Interfaith discord or media hype?

How much acrimony is there really between Muslims and non-Muslims in Muslim dominant parts of the world? Is it a matter of the media hyping it up, and making it seem like we just never see eye to eye with others? I ask myself these questions everytime I see my doctor, who happens to be a Coptic Egyptian.

He is always unfailing embracing of Muslim cultural traditions. He tells us stories of how in Egypt, Ramadaan was his favorite month; when he describes Eid in Egypt, he says his parents would get them all new clothes and gifts, and how exciting it would be. How his best friends names where Muhammad, Abdullah, and Hussein, and they were all Muslims (not surprising, with Copts being a minority), and how he still misses them.

Then there is his humble acknowledgment that Allah (he doesn’t say God too often, mostly says Allah Subhanahu Wa Ta’ala) is responsible for every good result in his treatment of his patients is so similar to our core belief too. The belief being that everything good, anywhere, in any shape, is certainly from Allah. And everything that has bad results is from our own shortcomings.

So to what degree are the stories of inter-religious friction true? Is it a matter of exaggeration on the part of the media? Or on the part of the people with motives and interests at stake? What gives…because I have noticed this with Armenian Christians as well. In the media, all I hear is how much they dislike Muslims for the oppression they were put through. Yet, when I meet one for real, the little old Armenian lady hugs me and asks if I am Armenian. Same story when I meet Shi’ite Iranians, too, by the way. So how much is hype? How much is genuine discord?


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3 Responses to Interfaith discord or media hype?

  1. Em says:


    I reckon that its mostly a media hype but in certain parts of the world like in Asia.Culture and Religion are mixed to a great extent.I try as much as possible to practice Islam according to the Sunnah and not to mix Culture.Personally I think that its up to the individual.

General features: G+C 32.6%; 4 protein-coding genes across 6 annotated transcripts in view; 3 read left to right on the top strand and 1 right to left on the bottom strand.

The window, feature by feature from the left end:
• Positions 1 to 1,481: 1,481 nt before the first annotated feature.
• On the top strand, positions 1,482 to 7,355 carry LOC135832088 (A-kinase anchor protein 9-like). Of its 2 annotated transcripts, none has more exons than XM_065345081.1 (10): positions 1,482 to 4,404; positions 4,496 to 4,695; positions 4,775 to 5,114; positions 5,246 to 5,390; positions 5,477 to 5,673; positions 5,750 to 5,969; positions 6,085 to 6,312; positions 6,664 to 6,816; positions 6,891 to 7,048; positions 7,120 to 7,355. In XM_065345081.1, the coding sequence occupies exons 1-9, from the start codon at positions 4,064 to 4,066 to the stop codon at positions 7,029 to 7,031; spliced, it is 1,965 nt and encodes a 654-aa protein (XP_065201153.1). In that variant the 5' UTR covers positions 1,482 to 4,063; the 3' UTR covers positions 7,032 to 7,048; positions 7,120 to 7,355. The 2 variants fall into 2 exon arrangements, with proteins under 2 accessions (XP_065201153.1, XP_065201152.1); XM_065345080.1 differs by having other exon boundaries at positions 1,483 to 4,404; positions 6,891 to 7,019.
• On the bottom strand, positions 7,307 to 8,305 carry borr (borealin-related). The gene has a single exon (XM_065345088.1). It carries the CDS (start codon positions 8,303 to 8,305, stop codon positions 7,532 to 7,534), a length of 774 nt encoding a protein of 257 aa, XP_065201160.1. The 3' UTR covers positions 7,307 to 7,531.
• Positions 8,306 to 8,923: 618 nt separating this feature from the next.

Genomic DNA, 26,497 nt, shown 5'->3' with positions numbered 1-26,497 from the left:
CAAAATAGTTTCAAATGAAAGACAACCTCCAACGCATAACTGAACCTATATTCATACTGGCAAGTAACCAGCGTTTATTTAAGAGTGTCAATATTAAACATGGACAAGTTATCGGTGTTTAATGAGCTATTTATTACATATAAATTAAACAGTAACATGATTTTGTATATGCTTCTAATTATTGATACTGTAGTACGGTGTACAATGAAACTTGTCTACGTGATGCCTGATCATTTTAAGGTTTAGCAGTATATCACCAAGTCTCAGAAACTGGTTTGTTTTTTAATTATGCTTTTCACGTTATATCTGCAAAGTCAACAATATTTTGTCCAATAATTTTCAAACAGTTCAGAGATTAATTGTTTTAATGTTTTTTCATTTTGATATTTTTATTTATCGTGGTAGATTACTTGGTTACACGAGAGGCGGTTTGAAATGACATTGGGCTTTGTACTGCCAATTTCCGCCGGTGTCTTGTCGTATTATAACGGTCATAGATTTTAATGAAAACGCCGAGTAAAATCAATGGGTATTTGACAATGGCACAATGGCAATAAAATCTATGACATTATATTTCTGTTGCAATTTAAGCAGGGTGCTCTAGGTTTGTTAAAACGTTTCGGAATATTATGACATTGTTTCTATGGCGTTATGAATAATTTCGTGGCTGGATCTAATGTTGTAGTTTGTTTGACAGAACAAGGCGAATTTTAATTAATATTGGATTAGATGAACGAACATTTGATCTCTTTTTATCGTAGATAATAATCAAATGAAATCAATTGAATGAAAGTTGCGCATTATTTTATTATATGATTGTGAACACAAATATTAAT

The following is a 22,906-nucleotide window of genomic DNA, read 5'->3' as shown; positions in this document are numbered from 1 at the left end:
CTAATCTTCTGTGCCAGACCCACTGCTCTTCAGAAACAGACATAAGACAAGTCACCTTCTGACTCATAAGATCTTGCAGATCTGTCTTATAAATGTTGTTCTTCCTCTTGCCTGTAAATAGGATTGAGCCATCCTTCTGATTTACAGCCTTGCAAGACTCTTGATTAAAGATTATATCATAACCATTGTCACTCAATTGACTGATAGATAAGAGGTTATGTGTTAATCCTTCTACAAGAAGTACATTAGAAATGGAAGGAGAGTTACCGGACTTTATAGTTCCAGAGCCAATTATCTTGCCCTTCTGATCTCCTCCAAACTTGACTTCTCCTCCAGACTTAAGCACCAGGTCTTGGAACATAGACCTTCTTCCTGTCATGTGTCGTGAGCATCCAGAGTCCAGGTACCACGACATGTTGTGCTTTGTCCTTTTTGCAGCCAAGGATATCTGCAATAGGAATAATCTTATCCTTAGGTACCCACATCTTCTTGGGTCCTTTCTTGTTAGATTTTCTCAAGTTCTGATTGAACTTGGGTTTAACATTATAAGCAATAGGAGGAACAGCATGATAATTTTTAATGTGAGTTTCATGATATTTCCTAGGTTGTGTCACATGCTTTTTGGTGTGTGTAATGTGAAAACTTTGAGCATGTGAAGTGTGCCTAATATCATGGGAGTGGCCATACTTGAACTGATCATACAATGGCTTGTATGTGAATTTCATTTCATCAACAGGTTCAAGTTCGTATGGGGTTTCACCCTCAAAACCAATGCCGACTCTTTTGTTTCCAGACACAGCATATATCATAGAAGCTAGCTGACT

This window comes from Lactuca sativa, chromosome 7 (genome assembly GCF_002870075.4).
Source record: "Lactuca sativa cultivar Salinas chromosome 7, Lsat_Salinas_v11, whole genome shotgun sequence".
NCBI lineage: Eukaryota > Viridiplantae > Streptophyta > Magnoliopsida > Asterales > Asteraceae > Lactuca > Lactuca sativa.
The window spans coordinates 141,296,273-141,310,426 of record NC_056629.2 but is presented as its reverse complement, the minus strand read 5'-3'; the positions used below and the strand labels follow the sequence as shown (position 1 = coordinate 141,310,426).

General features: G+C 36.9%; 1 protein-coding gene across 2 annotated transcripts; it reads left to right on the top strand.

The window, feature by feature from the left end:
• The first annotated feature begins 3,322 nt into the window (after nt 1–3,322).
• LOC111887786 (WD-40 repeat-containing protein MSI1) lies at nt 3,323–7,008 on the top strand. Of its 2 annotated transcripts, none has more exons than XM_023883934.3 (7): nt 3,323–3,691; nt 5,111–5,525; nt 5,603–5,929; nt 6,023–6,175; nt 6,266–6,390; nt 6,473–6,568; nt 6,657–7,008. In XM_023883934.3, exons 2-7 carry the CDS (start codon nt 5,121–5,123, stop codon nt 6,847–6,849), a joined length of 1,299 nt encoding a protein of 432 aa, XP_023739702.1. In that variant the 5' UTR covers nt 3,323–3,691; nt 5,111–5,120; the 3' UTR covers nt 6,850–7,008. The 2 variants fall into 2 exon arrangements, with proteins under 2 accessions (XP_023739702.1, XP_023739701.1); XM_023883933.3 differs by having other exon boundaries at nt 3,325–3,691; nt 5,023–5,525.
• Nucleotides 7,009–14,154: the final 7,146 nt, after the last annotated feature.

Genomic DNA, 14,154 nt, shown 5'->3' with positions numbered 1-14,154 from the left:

2. queenie says:

    The “sectarian conflict” and “religious conflicts” many a times are just the imperialist powers’ spin on things. It’s the typical divide and conquer method, and it’s worked wonders for them in the past (India/Pakistan/Kashmir; Iraq etc). I can’t really speak for other Muslim-dominated countries, but in Palestine, “Muslim vs. Christian” is unheard of. Maybe it’s got to do with the culture of occupation and oppression and people feel the need to unite, I don’t know. However, Israel and the US tried to stir up trouble in Palestine between the two religions and it didn’t work…
    There may be some truth to it, but the majority I think is media hype…

  3. Em, very much in agreement with you. There is so much cultural garbage that we really can dispense with!

    queenie, I know that my parents very often say the same thing with regards to India. Whenever my dad used to visit there, he would say how much respect and friendship the Hindus (especially in the villages) show towards Muslims, particularly toward Muslim clerics. They go so far as to come outside the mosques on Fridays, and after the Jummah salaah, they want for the Muslim worshipers to bless them. That is such a contrast to what we see in the news re: bombings of mosques and train stations and what-not in India. As far as the divide and conquer method, here is a very sad story indicating its apparent success…so far 😦

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